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How is alcohol use impacting you?

How is alcohol use impacting you?

We have all heard it before; ‘everything in moderation’. This is certainly true when it comes to alcohol use. While many Australians enjoy a glass of wine at a weeknight dinner or a few beers with friends on a weekend, it is important to consider the impacts of alcohol use when it becomes excessive.

Alcohol alters the chemical messages in our brain that control movement, emotion, judgement, speech, behaviour and memory. This is why the short-term impacts of alcohol consumption, commonly experienced during a ‘big night’ of drinking, include compromised balance, slurred speech, impulsive behaviour, memory lapses or ‘blackouts’, intense emotional responses, and loss of coordination.

In the long term, chronic alcohol use increases one’s risk of:

  • Stroke
  • Dementia
  • Amnesia
  • Depression
  • Paranoia
  • Decreased attention span

Alcohol use becomes alcohol abuse when a person’s life is affected by drinking and the alcohol use is interfering with the ability to function normally. For example, it may:

  • Affect the person’s ability to work
  • Manage finances
  • Fulfil their family responsibilities
  • Cope with stress
  • Positively engage with their loved ones

If one becomes reliant on alcohol to cope with everyday life, they have reached the level of dependency. This brings with it an increase in tolerance, meaning the person’s brain becomes less sensitive to alcohol so the person consumes a greater amount in order to experience the physiological and behavioural effects of the alcohol.

Dependency also leads to withdrawal symptoms; the brain and body become reliant on alcohol frequency so when the person abruptly stops consumption, the body is deprived of the effects of alcohol and requires time to adjust to functioning without it. During this adjustment phase, the person experiences side effects including body shakes, insomnia, nausea, and anxiety.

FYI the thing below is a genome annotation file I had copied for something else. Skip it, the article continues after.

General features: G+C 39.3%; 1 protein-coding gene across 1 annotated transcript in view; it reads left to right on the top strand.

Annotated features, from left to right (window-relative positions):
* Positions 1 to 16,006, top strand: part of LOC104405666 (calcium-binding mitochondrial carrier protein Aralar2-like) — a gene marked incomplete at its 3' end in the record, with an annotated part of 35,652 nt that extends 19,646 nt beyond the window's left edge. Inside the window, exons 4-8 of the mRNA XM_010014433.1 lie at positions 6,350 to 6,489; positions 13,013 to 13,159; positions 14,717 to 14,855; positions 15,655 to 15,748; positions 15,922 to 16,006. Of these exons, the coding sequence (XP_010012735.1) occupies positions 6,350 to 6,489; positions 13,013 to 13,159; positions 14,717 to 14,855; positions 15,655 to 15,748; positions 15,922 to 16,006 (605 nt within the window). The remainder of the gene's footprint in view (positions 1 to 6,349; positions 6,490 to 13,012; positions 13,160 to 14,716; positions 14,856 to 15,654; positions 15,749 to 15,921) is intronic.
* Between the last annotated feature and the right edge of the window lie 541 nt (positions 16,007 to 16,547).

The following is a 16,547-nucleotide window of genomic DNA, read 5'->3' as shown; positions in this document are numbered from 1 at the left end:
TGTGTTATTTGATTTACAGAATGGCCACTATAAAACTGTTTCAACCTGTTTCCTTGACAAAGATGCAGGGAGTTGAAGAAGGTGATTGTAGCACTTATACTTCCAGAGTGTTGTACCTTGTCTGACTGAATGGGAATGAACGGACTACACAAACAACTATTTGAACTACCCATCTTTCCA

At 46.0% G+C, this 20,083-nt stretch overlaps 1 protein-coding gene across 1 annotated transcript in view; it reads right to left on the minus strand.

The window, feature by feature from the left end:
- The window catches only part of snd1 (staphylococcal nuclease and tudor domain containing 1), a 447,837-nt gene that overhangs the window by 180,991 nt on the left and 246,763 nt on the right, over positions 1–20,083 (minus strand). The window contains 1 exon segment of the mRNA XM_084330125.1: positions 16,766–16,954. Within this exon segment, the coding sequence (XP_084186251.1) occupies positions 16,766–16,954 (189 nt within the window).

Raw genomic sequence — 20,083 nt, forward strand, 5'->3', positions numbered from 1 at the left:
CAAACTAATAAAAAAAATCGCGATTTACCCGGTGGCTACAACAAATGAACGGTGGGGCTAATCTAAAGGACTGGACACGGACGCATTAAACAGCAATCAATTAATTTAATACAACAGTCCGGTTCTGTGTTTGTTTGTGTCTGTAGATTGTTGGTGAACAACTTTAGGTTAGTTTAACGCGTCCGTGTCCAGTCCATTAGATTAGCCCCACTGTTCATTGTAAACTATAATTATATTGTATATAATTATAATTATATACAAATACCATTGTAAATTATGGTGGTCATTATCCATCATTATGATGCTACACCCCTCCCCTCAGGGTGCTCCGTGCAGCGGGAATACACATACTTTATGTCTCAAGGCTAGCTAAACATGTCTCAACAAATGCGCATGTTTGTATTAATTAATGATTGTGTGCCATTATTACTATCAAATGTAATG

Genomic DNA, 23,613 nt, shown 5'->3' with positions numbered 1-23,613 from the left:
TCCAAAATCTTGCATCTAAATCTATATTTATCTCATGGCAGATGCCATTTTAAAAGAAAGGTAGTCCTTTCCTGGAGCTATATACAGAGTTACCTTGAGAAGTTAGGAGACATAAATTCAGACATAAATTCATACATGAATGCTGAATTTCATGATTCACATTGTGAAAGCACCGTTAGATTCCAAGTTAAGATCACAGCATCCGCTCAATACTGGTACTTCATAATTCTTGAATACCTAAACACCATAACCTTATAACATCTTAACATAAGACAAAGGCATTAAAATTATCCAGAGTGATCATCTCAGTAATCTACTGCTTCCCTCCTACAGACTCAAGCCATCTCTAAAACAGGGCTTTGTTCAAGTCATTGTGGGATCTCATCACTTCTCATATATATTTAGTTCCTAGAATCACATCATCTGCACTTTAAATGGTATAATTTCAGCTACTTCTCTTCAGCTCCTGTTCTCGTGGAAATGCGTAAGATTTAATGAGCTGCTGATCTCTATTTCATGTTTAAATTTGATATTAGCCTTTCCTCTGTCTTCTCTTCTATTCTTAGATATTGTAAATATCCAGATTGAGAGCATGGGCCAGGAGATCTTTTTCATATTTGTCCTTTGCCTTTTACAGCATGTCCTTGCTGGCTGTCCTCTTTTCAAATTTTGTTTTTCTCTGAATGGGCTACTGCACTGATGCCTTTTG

So how can you tell if you are at risk of developing a dependency?

This is a difficult question to answer accurately but research undertaken by the National Health and Medical Research Council suggests that “limiting alcohol intake to two standard drinks on any day reduces the lifetime risk of harm from alcohol-related disease or injury”. This applies to both men and women. You can read more about the guidelines at:

If you are worried about your drinking or are concerned about the drinking habits of a family member, it is important to seek help. Engaging with a psychologist can assist with developing adaptive coping strategies to, over time, replace the use of alcohol as a means of coping with life stressors. This support can also empower you to move toward your goals and live in accordance with your values.

Author: Di O’Malley – Founder and Managing Director of Young Minds Health and Development Network, and Counselling Psychologist.

Please call us on (07) 3857 0074 to book an appointment with one of our Clinicians; or send us an Appointment Request here via our website and we’ll contact you as soon as possible to book a suitable time for you.

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